Go therefore and make disciples of all the nations, baptizing them in the name of the Father and the Son and the Holy Spirit, teaching them to observe all that I commanded you; and lo, I am with you always, even to the end of the age” (Matthew 28:19-20).

In the Great Commission, Jesus told His apostles to go out and make disciples. A disciple is a follower of Jesus. Therefore, the Great Commission was about finding people who would follow Jesus.

This is also what Jesus did while on the earth – He made disciples. But while His apostles would call people to follow Jesus, He would tell them, “Follow Me.

There are a few examples in the gospels in which Jesus offered this invitation – “Follow Me.” In this article, we are going to look at these statements in the book of Matthew and make some applications.Continue Reading

What Are Our Priorities? (Sermon #45)

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What Are Our Priorities? (Sermon #45)

We’re taking a break this month from our regular episodes. During this break, we’ll be posting audio sermons instead. The sermon for today is titled, What Are Our Priorities?, and was preached on December 29, 2019 at the Eastside church of Christ in Morgantown, KY.

Read the article: What Are Our Priorities?

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Faith Working through Love

Galatians 5:6

In his letter to the churches of Galatia, Paul addressed the problem of Jewish Christians wanting to return to or retain parts of the Law of Moses. If one attempted to do this and be “justified by law,” he would have “fallen from grace” (Galatians 5:4).

There are not many Christians today who are trying to go back to the Law of Moses as there were in the first century (at least not as overtly as the early Jewish Christians were). Yet this was the first major controversy among the early disciples. Much of the focus in this controversy had to do with circumcision. Circumcision was the sign of God’s covenant with Abraham (Genesis 17:10-12) and was a commandment under the Law of Moses (Leviticus 12:2-3); however, it was not required for Christians under the law of Christ (Acts 15:1-11; Galatians 2:3-5). So in Paul’s letter to the Galatians, he explained that there was something more important than whether or not one was circumcised.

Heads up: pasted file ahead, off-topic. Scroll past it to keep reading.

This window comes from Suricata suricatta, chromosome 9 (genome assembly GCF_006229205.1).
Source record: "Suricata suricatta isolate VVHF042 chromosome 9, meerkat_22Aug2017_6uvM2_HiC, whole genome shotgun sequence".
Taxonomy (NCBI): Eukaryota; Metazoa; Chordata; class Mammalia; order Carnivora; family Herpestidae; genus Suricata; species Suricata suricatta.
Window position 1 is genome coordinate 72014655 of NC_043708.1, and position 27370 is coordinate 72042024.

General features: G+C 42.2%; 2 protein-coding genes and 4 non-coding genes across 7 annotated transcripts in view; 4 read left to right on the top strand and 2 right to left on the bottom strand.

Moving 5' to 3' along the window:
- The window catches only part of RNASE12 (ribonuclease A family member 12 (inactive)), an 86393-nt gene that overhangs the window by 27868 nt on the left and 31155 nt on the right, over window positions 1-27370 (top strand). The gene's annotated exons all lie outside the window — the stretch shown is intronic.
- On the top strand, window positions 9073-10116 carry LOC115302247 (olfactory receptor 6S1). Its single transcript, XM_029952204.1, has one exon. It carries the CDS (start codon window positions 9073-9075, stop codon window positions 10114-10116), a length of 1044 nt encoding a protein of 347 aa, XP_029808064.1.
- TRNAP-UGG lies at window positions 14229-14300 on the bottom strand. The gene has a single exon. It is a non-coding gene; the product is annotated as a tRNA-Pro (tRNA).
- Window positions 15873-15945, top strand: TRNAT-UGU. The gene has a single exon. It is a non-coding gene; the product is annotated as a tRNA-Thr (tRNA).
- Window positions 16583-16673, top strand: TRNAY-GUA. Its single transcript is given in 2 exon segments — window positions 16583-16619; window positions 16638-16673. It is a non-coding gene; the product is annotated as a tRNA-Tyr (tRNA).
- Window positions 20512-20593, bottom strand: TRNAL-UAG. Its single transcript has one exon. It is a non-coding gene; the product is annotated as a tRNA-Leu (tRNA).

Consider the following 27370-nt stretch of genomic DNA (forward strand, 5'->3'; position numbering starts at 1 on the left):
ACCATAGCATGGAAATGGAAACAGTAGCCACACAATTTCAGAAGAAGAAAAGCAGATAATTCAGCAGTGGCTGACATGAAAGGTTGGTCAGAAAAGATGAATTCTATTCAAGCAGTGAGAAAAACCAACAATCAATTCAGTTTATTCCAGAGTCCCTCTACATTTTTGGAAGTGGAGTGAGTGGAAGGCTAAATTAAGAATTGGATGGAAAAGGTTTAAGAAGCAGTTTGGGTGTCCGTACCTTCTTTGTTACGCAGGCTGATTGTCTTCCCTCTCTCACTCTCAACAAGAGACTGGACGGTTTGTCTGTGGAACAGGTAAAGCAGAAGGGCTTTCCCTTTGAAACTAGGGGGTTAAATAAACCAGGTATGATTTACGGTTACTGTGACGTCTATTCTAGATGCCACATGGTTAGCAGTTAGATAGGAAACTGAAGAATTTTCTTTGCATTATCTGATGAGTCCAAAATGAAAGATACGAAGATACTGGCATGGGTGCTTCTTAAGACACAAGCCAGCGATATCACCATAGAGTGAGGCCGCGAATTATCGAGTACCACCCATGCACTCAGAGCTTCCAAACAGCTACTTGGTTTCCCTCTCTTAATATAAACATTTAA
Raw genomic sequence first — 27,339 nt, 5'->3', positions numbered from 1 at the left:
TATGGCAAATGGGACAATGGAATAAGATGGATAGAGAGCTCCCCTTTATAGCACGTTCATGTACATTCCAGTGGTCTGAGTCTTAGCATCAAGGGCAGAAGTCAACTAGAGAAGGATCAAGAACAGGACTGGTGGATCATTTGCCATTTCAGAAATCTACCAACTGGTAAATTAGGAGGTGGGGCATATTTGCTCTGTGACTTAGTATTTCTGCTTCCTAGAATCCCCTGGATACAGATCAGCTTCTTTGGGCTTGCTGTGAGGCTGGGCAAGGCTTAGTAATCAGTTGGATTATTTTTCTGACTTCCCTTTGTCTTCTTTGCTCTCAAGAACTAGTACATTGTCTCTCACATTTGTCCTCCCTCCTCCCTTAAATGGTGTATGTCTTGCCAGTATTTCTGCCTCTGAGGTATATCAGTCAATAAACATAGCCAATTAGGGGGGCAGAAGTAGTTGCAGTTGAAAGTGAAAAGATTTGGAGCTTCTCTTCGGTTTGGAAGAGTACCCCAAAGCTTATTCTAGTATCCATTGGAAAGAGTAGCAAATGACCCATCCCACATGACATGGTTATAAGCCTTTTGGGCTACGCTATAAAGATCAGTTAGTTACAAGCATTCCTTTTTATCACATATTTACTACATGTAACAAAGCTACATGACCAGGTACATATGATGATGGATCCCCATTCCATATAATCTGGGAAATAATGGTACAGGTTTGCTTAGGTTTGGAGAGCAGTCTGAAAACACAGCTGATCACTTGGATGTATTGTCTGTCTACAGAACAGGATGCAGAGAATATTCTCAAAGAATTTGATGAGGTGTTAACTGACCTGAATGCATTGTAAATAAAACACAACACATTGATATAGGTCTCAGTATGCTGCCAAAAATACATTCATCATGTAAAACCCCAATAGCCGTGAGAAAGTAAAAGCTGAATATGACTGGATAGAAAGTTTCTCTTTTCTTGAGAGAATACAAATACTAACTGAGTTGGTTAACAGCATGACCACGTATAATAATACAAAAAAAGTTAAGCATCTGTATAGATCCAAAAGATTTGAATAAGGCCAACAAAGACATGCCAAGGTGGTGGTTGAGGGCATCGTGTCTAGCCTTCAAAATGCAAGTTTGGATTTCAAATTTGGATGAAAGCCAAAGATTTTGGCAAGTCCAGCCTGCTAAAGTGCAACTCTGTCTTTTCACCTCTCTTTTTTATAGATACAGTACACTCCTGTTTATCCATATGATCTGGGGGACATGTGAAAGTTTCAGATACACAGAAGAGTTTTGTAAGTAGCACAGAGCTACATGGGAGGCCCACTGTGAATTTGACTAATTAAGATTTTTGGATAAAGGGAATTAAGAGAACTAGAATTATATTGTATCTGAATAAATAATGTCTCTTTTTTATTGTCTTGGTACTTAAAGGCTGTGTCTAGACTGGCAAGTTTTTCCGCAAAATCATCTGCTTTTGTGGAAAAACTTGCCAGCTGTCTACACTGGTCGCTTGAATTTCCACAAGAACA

For in Christ Jesus neither circumcision nor uncircumcision means anything, but faith working through love” (Galatians 5:6).

What mattered for these brethren was “faith working through love.” Let us briefly break down what Paul meant by this.Continue Reading

Why It Is Important to Study the Bible

Bible Study

Sanctify them in the truth; Your word is truth” (John 17:17).

Now we have received, not the spirit of the world, but the Spirit who is from God, so that we may know the things freely given to us by God” (1 Corinthians 2:12).

The verses above affirm that the Bible contains the truth and reveals to us the mind of God. Yet it is important to understand that it is not a private diary of God’s thoughts that mankind just happened to discover. The Bible contains revelation. God has not revealed all that He knows, but He has revealed everything He wants us to know. Moses said, “The secret things belong to the Lord our God, but the things revealed belong to us and to our sons forever, that we may observe all the words of this law” (Deuteronomy 29:29).

Since God revealed His word for us, what are we to do with it? Paul reminded Timothy of the importance of studying God’s word: “Be diligent [study, KJV] to present yourself approved to God as a workman who does not need to be ashamed, accurately handling the word of truth” (2 Timothy 2:15). This is one of the things we must do with the word of God. In this article, we are going to consider seven reasons why studying the Bible is important.Continue Reading